By Vincent M. Mallozzi
Shantel Collins and Yahaira Monzon were chatting before the start of class when their conversation was interrupted by the sound of a bell.
“Ladies, ladies,” said Starr Ravenhawk, one of their instructors, “the deities demand your respect.”
Ms. Collins and Ms. Monzon, both dressed in black hooded robes with silver five-pointed . . . → Read More: Lessons in Modern Witchcraft, Minus the Broomsticks
By Jason Pitzl-Waters
This June, Lake Okeechobee Resort in Florida will be hosting a Summer Solstice festival. The Lake Okeechobee Summer Solstice Festival will feature workshops on Celtic Reconstructionism, drumming, belly dancing, gardening, and runes, with musical performances by Lord Alexian, Hecate’s Wheel, and others. It is the first such festival in Pahokee, Florida, and . . . → Read More: The Limits of Christian Tolerance: Florida Edition
By Jason Pitzl-Waters
In 2007, after a decade-long struggle, Pagan and Wiccan organizations succeeded in getting the Pentacle approved for military veteran headstones and markers. After that victory, in July of 2007, a rally was held to start the push for two more symbols: the Druid Awen and the Heathen Thor’s Hammer. Two Heathen organizations, . . . → Read More: Thor’s Hammer Approved For Veteran Headstones and Markers
By April E. Clark
On a cool spring evening, a small group of men and women are hunting for plastic eggs filled with treasures in a side yard.
They look under bushes and in clumps of new green grass for the ultimate prize, the golden eggs.
They welcome the spring season with a focus on . . . → Read More: Colorado Pagans Coming Out of the Broom Closet
By Antonia Blumberg
I imagine how pagan gatherings may have looked in a romantic past. Beautiful rolling hills, fields of wheat, a clearing in the woods. As you call the corners to invoke the sacred circle — East, South, West and North — the wind gently rustles your hair and animals softly coo in response. . . . → Read More: A Pagan Gathering With Starhawk In Los Angeles
Much of the news surrounding the environment and its inhabitants is negative; therefore a bit of good news is more than welcome. One bright spot involves the recovery of the gray wolf in the lower 48 states: a recent report from the Oregon Department of Fish and Wildlife revealed that there are multiple . . . → Read More: Wolf Packs in Oregon Successfully Interbreeding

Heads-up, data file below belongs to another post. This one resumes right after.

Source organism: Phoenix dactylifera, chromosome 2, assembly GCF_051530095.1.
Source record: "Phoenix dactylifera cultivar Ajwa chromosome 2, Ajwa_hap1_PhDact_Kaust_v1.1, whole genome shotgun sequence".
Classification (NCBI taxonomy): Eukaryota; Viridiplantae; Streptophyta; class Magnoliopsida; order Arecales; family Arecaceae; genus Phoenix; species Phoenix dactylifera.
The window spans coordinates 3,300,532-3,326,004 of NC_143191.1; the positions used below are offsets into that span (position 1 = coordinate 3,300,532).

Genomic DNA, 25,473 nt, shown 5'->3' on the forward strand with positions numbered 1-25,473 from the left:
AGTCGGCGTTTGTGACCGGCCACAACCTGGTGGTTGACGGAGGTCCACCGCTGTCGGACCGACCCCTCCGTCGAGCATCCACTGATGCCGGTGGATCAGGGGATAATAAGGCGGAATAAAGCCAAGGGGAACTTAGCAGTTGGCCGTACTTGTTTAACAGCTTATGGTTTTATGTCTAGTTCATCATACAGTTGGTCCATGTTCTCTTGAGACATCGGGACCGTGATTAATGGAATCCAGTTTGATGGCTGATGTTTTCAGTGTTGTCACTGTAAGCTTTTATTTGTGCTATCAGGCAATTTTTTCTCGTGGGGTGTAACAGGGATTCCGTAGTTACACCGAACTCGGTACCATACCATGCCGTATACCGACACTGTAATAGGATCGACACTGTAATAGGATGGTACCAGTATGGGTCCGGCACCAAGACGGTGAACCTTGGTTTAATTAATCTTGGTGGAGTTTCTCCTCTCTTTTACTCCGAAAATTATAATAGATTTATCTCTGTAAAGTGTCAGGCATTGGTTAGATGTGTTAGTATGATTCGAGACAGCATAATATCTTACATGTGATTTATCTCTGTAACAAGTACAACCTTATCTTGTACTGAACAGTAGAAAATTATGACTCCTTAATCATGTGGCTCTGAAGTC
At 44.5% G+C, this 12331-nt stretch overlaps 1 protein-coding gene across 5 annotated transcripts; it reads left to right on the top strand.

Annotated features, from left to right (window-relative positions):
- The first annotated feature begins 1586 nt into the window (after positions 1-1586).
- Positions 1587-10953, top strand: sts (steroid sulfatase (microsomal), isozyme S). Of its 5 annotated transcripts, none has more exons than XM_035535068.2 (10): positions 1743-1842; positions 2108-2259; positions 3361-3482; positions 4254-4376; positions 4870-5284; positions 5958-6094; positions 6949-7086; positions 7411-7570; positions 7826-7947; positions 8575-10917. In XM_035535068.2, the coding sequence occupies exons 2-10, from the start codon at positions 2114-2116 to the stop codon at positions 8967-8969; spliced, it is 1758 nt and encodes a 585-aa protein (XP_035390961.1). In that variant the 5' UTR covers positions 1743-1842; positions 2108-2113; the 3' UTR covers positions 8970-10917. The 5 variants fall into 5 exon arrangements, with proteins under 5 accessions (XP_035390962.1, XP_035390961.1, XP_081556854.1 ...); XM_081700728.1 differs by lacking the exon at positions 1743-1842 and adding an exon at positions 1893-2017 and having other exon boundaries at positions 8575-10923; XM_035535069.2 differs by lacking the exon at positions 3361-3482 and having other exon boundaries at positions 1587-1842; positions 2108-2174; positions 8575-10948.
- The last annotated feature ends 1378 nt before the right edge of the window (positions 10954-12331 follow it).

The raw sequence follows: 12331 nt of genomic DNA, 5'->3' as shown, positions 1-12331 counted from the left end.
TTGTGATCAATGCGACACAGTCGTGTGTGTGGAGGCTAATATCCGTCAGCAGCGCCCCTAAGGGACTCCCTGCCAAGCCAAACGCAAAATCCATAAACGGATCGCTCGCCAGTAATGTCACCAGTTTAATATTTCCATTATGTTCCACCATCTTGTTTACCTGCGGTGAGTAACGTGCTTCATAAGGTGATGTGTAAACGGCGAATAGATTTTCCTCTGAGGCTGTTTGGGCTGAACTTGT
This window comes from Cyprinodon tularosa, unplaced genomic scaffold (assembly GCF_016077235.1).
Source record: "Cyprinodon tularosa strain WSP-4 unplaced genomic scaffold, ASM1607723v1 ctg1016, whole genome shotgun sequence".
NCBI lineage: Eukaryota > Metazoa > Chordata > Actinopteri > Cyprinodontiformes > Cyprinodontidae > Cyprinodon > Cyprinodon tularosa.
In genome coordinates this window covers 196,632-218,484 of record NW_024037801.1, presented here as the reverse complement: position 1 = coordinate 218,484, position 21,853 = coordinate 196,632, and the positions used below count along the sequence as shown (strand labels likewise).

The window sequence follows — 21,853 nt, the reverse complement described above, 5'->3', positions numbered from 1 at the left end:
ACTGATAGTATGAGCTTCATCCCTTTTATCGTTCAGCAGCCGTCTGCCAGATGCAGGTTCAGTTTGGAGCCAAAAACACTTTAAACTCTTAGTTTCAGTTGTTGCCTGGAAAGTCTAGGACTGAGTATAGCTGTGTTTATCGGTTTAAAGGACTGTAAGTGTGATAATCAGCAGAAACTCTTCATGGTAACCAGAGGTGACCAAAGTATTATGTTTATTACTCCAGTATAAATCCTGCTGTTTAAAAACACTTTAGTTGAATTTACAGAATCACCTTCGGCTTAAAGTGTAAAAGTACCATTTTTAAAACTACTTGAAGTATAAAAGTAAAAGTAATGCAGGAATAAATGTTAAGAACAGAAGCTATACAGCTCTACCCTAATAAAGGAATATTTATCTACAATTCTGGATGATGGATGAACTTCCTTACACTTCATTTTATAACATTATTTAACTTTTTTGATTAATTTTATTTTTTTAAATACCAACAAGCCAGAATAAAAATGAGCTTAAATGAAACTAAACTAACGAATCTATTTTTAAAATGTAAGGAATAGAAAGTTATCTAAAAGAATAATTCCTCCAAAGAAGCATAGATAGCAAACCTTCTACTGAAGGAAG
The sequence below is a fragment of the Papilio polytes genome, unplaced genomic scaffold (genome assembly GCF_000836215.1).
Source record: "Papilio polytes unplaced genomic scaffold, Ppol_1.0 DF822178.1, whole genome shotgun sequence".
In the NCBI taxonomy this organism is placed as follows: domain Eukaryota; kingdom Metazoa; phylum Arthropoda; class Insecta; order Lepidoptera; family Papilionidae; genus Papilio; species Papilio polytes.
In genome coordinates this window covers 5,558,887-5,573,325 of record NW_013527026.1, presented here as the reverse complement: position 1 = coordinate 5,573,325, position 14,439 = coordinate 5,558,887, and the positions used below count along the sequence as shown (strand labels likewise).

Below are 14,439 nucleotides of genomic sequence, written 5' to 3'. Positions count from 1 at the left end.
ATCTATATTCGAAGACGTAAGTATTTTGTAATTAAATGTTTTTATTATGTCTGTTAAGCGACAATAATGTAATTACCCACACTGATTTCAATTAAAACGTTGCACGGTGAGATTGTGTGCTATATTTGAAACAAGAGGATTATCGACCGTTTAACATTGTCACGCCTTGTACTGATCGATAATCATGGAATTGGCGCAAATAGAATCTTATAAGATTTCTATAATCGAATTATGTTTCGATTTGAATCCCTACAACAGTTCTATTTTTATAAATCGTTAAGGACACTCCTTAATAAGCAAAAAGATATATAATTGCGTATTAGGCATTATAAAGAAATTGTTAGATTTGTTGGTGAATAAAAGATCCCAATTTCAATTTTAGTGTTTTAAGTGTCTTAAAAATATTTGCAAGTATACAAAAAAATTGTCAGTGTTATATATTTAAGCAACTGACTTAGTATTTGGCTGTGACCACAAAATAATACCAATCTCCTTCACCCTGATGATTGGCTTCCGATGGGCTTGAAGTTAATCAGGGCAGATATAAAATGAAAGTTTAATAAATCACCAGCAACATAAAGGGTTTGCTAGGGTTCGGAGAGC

By Tony Gatlin
A small cadre of dedicated volunteers, working under the auspices of the Sacred Well Congregation (an international Wiccan church and fellowship), is quietly leading the largest weekly Wiccan service in the world. Each week, a volunteer lay leader conducts religious education and services for two to four hundred Air Force basic trainees . . . → Read More: Air Force Base Hosts World’s Largest Weekly Wiccan Service
Religion News Service
At age 82, Bernice Mable Graham Telian doubts she’ll live long enough to see the name of her great-great-great-great-great-great-great-grandmother and 10 others hanged in colonial Connecticut for witchcraft cleared.
Telian was researching her family tree when she discovered that her seventh grandmother, Mary Barnes of Farmington, Conn., was sent to the gallows . . . → Read More: Connecticut Witch Trial Descendants Want Justice
Is your city a god or goddess?
By Athmey M. Richter
One of my favorite things about the socio-political phrase ‘the separation of church and state’ is that it does not include pagan concepts when it separates out ‘church.’ Organized monotheistic religion is automatically cast as a bias for political motivations, while the more spiritual . . . → Read More: AnthroMagick: The Deification of Civic Space
By Alan Burke
The Salem witch tragedy of 1692 took less than two years to play out. Yet 300 years later, explanations for how and why it happened are still coming.
One theory recently gaining exposure thanks to bloggers comes from a 2004 college thesis that places the blame on something we think of as . . . → Read More: Did climate change cause witch hysteria?